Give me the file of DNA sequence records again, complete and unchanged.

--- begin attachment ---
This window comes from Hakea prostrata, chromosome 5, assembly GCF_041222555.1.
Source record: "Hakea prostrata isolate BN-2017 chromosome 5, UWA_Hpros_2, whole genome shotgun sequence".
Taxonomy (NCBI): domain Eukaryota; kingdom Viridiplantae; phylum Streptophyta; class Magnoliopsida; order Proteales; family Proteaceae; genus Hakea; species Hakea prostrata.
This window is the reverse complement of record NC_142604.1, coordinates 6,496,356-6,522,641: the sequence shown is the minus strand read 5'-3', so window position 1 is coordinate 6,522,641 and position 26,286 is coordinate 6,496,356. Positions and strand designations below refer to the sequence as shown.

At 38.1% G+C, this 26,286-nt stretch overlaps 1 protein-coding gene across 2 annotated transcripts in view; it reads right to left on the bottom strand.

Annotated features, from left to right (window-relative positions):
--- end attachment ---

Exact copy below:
This window comes from Hakea prostrata, chromosome 5, assembly GCF_041222555.1.
Source record: "Hakea prostrata isolate BN-2017 chromosome 5, UWA_Hpros_2, whole genome shotgun sequence".
Taxonomy (NCBI): domain Eukaryota; kingdom Viridiplantae; phylum Streptophyta; class Magnoliopsida; order Proteales; family Proteaceae; genus Hakea; species Hakea prostrata.
This window is the reverse complement of record NC_142604.1, coordinates 6,496,356-6,522,641: the sequence shown is the minus strand read 5'-3', so window position 1 is coordinate 6,522,641 and position 26,286 is coordinate 6,496,356. Positions and strand designations below refer to the sequence as shown.

At 38.1% G+C, this 26,286-nt stretch overlaps 1 protein-coding gene across 2 annotated transcripts in view; it reads right to left on the bottom strand.

Annotated features, from left to right (window-relative positions):